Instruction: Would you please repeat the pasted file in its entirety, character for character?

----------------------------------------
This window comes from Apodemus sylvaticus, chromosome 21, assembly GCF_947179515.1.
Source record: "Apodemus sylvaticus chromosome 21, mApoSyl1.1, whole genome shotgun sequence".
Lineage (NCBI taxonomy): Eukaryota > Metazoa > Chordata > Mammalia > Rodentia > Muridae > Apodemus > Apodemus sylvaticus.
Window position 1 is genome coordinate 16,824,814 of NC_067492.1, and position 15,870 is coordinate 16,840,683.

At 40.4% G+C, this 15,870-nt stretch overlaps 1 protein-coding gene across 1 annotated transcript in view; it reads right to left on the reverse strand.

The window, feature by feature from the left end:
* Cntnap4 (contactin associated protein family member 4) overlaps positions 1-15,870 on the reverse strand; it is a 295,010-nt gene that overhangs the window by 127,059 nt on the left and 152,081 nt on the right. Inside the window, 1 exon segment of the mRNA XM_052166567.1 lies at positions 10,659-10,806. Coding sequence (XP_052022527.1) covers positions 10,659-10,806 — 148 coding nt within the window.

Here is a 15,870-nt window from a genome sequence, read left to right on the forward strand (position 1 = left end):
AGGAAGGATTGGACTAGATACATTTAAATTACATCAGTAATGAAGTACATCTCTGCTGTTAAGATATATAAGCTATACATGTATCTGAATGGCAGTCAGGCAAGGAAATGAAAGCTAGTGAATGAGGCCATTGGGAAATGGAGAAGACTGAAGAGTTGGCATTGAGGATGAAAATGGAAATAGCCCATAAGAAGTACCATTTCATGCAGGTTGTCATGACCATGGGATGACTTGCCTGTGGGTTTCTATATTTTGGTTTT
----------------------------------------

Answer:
This window comes from Apodemus sylvaticus, chromosome 21, assembly GCF_947179515.1.
Source record: "Apodemus sylvaticus chromosome 21, mApoSyl1.1, whole genome shotgun sequence".
Lineage (NCBI taxonomy): Eukaryota > Metazoa > Chordata > Mammalia > Rodentia > Muridae > Apodemus > Apodemus sylvaticus.
Window position 1 is genome coordinate 16,824,814 of NC_067492.1, and position 15,870 is coordinate 16,840,683.

At 40.4% G+C, this 15,870-nt stretch overlaps 1 protein-coding gene across 1 annotated transcript in view; it reads right to left on the reverse strand.

The window, feature by feature from the left end:
* Cntnap4 (contactin associated protein family member 4) overlaps positions 1-15,870 on the reverse strand; it is a 295,010-nt gene that overhangs the window by 127,059 nt on the left and 152,081 nt on the right. Inside the window, 1 exon segment of the mRNA XM_052166567.1 lies at positions 10,659-10,806. Coding sequence (XP_052022527.1) covers positions 10,659-10,806 — 148 coding nt within the window.

Here is a 15,870-nt window from a genome sequence, read left to right on the forward strand (position 1 = left end):
AGGAAGGATTGGACTAGATACATTTAAATTACATCAGTAATGAAGTACATCTCTGCTGTTAAGATATATAAGCTATACATGTATCTGAATGGCAGTCAGGCAAGGAAATGAAAGCTAGTGAATGAGGCCATTGGGAAATGGAGAAGACTGAAGAGTTGGCATTGAGGATGAAAATGGAAATAGCCCATAAGAAGTACCATTTCATGCAGGTTGTCATGACCATGGGATGACTTGCCTGTGGGTTTCTATATTTTGGTTTT